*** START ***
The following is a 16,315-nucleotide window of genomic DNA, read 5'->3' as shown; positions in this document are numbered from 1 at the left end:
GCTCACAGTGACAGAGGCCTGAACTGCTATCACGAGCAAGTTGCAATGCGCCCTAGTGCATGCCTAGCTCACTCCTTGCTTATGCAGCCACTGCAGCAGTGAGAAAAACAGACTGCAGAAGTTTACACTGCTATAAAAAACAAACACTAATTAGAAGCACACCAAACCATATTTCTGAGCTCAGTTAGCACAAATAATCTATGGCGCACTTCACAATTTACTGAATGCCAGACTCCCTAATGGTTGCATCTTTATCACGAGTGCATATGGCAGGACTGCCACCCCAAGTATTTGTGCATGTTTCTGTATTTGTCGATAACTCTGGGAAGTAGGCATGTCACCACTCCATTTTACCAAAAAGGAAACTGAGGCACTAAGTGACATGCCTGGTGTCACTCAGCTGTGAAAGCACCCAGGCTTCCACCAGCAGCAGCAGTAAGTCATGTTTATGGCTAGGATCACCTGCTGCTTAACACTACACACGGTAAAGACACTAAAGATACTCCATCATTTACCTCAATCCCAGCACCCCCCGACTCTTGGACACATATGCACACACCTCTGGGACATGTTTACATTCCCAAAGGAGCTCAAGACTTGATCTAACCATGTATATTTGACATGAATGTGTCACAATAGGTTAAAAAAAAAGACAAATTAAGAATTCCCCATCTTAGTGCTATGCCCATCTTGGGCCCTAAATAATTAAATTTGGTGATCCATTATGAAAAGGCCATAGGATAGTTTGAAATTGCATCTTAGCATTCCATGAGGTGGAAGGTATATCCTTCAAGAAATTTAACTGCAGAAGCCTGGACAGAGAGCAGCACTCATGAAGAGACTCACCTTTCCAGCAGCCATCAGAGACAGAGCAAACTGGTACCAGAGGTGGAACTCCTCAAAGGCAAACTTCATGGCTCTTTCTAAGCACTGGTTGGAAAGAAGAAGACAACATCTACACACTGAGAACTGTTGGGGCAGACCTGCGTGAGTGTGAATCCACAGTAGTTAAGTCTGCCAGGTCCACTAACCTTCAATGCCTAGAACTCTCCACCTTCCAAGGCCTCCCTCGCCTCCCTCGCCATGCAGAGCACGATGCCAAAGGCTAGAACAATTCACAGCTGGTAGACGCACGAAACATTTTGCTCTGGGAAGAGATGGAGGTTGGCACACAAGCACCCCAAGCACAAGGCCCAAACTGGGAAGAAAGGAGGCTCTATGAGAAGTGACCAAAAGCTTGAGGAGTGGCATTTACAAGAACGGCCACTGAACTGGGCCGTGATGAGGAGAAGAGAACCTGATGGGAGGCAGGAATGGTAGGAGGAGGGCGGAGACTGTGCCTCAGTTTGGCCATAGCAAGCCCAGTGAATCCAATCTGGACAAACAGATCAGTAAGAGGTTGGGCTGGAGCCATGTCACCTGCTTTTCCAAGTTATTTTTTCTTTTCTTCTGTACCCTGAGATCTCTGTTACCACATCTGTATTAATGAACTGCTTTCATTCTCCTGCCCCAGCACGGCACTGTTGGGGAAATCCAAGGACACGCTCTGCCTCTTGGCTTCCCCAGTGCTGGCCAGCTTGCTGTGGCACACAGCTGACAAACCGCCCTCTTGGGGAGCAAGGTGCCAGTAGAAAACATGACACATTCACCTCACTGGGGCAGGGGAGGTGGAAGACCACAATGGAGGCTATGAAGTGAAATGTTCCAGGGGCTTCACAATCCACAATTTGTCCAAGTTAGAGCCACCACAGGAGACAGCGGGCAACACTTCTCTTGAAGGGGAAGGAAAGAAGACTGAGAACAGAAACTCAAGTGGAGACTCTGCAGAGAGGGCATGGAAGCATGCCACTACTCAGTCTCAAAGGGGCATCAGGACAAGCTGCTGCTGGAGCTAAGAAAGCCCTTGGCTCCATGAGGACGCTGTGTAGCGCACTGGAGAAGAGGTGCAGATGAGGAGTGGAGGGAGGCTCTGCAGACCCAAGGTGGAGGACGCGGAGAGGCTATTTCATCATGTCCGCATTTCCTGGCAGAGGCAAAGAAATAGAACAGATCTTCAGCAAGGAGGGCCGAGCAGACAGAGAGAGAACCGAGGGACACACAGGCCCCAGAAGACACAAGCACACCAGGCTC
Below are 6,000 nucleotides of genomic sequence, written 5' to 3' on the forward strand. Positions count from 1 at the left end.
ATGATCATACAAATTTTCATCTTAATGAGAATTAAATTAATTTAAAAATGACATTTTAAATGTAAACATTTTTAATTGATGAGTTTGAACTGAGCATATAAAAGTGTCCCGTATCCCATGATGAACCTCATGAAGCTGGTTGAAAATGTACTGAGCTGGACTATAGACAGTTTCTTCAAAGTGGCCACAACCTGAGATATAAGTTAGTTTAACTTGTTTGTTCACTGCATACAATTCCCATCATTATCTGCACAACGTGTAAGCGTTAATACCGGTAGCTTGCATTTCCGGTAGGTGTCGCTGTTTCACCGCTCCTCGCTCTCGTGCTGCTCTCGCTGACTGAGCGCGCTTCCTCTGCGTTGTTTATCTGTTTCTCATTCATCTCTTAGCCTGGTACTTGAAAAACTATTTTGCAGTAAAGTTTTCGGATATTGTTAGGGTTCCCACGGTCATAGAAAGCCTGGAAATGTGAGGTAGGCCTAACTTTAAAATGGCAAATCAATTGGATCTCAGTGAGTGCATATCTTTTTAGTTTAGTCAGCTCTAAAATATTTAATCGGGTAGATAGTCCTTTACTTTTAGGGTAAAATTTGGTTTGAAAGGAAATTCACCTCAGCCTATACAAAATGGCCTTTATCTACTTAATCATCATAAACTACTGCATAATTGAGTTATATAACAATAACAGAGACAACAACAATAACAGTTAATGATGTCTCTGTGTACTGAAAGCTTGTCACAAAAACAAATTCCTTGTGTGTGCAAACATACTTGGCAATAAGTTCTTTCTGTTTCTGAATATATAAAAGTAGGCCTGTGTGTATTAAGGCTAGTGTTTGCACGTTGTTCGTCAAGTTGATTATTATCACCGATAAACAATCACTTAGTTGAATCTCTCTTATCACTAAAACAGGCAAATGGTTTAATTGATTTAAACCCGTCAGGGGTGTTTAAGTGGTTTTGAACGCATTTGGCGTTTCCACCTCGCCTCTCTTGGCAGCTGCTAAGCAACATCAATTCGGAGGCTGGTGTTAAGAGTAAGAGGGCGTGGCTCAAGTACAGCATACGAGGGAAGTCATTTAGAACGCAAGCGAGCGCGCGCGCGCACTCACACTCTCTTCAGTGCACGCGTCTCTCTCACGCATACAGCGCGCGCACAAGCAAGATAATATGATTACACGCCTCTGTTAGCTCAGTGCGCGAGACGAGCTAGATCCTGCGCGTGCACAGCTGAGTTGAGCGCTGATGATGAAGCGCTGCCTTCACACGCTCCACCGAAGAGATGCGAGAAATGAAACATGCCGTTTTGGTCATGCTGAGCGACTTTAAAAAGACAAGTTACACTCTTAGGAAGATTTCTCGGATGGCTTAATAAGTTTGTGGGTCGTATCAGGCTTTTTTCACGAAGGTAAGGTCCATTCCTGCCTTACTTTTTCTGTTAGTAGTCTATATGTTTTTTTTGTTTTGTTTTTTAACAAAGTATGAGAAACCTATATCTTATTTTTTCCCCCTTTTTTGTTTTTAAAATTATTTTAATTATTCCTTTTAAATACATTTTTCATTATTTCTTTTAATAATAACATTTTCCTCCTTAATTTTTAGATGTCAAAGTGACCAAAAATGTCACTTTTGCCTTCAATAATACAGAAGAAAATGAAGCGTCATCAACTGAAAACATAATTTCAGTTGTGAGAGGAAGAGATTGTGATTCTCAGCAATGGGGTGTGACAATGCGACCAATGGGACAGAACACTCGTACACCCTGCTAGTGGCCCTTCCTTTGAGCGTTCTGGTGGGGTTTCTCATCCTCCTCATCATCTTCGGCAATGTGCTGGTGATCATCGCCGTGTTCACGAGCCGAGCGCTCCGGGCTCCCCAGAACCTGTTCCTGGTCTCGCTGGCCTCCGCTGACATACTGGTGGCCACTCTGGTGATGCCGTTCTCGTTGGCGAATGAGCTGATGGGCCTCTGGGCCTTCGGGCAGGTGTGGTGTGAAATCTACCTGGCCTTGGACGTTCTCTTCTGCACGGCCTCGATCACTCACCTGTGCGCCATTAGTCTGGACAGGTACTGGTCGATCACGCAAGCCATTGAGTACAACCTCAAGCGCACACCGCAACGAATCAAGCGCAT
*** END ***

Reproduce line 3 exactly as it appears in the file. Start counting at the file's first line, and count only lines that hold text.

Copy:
Below are 6,000 nucleotides of genomic sequence, written 5' to 3' on the forward strand. Positions count from 1 at the left end.